Wednesday, August 30, 2006

The Descent

by Brian
The Descent is obviously one of the better reviewed horror films of recent years, but I just don’t get why. Now, I’ll readily admit that I’m generally not much of a horror film, but I also feel that a good movie is a good movie, and a bad movie is a bad movie. This is a bad one.

Let me count the ways:

1) The scares Seeing this movie compared to movies like Jaws, I expected there to be some kind of strong psychological element to the horror, but no such luck. Every single scare in the movie is of the character-turns-around-and-there’s-something-suddenly-there variety. I don’t mean that this happens two or three times - it’s probably a dozen or so in all. It’s no different than every stupid cheap horror movie that comes down the pike, and it’s a completely illegitimate way to scare people. And obviously, since you know it’s coming, every single time, it stops being scary anyway. Real quick.

2) The story … which doesn’t make any real sense at all. I would have been much happier if the filmmakers had at least made an effort to make the cave people credible - how do they live down there, really? - but I guess that requires more effort than having something jump out every time a character turns around. Anyway, there are a bunch of cave people that apparently single-handedly keep the deer population in North Carolina under control, in an area that isn’t even very remote (there’s a road to it!), and nobody knows it. And not one or two cave people, but hundreds, maybe thousands.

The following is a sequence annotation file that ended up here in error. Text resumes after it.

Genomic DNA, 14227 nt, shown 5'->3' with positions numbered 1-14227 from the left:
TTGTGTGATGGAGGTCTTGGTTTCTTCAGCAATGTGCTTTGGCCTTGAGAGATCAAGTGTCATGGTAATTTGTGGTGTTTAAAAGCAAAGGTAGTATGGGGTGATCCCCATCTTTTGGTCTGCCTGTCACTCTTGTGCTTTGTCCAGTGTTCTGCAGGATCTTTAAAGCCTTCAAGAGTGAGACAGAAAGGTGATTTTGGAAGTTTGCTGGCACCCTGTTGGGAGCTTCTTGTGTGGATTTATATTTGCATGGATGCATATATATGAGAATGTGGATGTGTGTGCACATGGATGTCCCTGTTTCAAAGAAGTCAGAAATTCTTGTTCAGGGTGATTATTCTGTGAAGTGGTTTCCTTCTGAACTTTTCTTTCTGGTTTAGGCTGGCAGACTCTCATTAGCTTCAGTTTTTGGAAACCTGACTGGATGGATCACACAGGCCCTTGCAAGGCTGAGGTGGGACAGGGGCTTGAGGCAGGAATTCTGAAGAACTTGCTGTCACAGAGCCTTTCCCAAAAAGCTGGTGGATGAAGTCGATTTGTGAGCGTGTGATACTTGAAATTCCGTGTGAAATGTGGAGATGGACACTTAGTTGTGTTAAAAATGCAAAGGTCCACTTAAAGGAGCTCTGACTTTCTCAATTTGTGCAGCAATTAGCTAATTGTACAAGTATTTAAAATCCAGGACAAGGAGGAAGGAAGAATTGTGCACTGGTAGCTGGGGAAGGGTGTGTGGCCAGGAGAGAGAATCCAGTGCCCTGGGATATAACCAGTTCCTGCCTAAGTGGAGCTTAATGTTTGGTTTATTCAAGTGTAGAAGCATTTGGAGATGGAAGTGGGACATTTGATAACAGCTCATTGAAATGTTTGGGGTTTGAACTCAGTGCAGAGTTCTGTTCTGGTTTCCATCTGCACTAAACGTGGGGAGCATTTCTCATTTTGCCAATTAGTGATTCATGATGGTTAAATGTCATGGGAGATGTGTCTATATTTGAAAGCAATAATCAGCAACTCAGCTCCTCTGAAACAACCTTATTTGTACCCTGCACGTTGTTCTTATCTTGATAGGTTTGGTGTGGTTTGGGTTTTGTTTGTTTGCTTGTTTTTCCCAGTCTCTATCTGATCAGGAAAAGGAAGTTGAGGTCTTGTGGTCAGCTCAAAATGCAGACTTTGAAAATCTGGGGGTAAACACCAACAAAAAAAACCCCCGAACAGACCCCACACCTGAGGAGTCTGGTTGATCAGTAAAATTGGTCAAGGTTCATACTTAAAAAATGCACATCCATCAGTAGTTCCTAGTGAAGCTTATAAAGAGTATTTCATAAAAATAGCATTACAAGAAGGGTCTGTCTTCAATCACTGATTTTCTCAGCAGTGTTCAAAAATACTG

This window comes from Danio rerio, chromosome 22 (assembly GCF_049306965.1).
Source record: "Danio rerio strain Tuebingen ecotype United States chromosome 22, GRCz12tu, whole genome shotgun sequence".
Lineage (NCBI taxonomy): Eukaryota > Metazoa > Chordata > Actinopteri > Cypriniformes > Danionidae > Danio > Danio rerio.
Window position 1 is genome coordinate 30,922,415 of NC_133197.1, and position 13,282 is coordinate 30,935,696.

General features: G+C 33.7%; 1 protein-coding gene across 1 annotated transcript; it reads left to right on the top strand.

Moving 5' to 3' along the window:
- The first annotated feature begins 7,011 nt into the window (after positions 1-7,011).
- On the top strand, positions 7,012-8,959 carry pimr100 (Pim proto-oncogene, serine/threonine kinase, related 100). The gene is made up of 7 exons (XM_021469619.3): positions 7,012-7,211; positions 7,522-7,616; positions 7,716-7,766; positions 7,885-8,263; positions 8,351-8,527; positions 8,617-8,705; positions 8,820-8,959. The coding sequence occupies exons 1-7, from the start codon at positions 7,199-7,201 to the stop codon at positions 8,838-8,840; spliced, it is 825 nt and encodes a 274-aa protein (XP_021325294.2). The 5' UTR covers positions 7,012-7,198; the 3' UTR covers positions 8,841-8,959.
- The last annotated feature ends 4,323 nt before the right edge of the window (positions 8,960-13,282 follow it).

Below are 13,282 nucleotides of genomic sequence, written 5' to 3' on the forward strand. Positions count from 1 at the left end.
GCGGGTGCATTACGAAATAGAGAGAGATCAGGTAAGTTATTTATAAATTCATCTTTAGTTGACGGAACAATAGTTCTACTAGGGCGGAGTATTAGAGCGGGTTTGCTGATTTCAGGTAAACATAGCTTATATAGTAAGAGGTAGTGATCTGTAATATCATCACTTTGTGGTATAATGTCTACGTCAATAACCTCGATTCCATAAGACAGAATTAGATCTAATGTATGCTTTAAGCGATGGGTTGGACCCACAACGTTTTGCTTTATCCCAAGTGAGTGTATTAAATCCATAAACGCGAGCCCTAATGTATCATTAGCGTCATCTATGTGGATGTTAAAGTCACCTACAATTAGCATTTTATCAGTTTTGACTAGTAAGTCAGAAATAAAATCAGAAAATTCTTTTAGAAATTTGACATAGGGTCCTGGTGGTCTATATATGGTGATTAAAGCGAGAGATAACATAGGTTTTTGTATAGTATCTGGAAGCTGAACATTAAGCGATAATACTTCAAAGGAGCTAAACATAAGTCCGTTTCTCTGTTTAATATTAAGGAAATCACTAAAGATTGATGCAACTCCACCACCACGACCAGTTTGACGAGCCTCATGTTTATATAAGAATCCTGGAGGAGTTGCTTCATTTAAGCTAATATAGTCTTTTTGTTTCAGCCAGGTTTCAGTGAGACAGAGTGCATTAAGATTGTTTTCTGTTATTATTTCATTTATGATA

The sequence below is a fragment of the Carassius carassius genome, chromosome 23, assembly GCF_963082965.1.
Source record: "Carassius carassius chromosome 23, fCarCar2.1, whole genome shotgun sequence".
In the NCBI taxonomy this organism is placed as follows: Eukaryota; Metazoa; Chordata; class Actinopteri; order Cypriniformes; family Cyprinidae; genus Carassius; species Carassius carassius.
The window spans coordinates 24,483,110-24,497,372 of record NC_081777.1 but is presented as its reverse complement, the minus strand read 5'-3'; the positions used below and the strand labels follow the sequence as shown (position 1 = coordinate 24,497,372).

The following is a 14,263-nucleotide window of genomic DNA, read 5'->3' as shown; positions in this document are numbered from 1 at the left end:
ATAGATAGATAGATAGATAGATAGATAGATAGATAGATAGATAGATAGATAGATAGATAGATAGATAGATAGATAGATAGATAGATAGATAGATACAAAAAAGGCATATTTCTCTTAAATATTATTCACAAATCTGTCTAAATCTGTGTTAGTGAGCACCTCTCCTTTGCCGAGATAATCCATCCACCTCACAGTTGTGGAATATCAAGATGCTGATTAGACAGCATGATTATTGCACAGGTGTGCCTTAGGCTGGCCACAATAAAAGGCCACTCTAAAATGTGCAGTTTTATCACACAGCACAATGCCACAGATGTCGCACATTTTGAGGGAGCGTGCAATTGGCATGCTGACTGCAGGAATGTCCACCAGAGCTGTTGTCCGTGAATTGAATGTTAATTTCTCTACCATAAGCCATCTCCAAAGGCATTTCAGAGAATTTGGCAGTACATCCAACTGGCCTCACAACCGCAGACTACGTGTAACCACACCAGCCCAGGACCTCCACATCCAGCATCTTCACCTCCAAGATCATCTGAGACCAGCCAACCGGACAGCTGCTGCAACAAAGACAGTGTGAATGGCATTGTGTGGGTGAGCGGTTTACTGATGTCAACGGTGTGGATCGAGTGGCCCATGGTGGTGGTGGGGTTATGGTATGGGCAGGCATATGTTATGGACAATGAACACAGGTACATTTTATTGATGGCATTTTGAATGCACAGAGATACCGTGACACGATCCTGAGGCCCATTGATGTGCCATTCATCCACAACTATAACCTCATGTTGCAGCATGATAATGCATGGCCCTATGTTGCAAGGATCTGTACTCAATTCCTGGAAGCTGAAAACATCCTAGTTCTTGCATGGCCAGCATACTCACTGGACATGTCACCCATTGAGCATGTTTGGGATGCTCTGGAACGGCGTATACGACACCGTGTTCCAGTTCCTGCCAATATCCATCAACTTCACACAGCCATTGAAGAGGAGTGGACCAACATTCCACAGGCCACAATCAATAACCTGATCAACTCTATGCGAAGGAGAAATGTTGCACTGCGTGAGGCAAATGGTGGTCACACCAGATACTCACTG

*spoiler* Now, a word about this. The US version cut the original ending, which made things much more ambiguous, and which is available on YouTube. This ending does kinda, sorta solve the credible cave people problem, but it has severe problems all its own, the basic one being that it’s basically a cop-out and ambiguous only for the sake of ambiguity. Frankly, I think the movie worked better without it.*end spoiler*